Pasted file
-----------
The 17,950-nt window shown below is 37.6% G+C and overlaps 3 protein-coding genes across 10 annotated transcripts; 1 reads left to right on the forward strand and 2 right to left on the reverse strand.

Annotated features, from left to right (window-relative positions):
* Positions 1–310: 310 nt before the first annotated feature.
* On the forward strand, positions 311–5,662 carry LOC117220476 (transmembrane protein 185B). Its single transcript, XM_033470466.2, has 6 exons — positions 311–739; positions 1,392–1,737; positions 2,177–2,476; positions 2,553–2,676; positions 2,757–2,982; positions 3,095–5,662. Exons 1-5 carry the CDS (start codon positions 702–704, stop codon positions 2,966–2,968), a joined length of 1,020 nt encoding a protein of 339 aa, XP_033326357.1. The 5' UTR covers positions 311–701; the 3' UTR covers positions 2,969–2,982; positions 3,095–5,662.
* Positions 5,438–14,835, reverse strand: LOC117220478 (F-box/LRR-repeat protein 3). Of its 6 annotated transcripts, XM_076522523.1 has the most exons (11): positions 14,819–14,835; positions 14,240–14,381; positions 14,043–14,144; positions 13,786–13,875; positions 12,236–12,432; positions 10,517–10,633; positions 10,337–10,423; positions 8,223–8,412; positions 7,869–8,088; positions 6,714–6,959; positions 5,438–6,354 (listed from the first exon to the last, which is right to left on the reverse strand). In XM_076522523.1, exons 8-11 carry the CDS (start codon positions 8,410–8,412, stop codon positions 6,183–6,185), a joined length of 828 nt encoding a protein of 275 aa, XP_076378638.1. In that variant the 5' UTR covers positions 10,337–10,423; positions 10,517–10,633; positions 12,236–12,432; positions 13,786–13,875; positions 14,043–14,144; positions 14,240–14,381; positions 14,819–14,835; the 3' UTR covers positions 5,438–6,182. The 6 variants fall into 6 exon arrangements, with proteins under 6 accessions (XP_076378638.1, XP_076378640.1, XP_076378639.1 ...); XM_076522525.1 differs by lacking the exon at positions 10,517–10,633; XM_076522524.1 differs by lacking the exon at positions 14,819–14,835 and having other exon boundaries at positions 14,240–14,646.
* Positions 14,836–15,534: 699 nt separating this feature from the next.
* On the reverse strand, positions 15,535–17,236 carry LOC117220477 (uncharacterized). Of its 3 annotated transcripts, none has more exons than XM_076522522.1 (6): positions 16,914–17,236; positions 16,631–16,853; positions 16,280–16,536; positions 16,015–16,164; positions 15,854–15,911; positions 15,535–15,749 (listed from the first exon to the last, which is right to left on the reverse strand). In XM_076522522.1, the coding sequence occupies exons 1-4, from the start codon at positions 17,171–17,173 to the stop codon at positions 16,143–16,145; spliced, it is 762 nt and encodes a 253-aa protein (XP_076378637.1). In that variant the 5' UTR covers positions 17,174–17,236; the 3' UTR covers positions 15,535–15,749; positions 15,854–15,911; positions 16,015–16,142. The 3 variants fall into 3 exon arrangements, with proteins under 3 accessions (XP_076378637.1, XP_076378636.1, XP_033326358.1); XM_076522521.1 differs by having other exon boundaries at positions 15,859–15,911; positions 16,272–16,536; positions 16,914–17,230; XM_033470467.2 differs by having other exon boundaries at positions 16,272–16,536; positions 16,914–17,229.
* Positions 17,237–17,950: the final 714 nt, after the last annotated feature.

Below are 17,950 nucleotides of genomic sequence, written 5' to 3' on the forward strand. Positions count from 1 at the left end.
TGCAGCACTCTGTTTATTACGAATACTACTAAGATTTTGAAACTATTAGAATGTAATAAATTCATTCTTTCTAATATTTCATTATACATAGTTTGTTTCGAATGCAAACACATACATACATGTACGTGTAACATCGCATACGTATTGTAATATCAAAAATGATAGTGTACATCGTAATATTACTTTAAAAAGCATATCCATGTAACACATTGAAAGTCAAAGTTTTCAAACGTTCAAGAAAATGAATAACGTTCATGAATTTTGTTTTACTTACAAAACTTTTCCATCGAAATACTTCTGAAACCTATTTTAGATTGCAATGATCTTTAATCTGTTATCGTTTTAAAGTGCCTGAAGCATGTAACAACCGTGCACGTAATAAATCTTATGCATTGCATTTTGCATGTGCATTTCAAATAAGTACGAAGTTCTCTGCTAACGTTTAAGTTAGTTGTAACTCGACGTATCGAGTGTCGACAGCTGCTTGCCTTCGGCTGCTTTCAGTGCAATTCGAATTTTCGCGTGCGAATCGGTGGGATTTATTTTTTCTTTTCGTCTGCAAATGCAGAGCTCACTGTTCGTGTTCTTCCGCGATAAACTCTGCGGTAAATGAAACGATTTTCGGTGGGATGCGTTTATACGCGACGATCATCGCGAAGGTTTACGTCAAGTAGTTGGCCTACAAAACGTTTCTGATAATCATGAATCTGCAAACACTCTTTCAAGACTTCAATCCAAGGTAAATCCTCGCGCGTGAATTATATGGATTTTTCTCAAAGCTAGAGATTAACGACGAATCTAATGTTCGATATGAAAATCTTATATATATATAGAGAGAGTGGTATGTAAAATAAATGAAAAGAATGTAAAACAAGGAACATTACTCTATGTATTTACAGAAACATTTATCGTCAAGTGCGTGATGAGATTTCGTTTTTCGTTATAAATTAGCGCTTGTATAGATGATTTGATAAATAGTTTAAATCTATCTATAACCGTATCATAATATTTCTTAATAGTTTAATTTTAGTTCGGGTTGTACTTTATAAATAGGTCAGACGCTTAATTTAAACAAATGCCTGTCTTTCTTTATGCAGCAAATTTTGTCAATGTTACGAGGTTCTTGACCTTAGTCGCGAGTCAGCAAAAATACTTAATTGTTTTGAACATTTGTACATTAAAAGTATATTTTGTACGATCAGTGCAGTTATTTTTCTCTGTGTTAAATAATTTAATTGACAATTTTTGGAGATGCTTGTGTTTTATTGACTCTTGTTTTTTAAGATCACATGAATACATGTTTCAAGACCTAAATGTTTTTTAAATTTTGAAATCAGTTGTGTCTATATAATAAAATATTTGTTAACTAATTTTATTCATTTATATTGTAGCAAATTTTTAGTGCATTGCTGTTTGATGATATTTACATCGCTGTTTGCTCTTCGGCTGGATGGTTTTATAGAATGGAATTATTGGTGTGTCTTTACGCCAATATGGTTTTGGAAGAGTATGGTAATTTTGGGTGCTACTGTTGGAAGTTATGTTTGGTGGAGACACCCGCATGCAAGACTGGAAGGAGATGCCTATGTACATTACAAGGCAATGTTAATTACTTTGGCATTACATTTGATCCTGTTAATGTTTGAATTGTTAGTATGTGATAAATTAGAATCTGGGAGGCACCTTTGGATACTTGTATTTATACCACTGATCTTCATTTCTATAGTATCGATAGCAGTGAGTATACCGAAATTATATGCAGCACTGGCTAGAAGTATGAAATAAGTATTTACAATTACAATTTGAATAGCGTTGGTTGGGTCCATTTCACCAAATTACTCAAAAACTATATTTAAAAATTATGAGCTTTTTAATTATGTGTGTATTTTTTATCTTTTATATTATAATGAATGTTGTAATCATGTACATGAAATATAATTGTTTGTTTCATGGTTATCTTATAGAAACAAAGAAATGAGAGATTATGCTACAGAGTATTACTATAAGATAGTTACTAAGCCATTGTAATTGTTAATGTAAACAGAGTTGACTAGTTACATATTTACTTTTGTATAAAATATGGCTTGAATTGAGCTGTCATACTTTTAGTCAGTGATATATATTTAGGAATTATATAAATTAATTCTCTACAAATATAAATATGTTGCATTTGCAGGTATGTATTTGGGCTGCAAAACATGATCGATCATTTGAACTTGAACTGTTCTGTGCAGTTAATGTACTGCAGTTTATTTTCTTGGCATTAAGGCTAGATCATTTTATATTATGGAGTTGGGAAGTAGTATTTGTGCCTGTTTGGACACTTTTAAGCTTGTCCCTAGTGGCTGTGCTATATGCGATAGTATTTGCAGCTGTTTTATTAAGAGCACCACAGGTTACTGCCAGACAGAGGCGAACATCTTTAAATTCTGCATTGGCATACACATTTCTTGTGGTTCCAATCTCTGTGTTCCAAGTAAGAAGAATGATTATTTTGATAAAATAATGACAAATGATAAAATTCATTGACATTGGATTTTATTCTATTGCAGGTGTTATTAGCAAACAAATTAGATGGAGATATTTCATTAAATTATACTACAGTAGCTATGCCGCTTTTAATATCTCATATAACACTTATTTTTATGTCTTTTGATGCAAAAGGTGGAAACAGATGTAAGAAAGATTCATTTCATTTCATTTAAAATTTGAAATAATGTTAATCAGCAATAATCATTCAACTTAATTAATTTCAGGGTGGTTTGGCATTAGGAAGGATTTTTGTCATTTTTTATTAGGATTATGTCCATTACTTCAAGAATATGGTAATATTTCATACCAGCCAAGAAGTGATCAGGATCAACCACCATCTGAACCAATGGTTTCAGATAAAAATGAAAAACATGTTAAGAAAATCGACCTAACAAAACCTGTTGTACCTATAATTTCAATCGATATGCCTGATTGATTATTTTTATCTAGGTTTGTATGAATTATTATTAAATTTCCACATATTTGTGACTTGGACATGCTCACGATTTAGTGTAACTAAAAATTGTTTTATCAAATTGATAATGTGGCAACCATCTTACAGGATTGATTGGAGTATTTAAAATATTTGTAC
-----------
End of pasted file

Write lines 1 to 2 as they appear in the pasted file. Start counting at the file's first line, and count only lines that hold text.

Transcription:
The 17,950-nt window shown below is 37.6% G+C and overlaps 3 protein-coding genes across 10 annotated transcripts; 1 reads left to right on the forward strand and 2 right to left on the reverse strand.

Annotated features, from left to right (window-relative positions):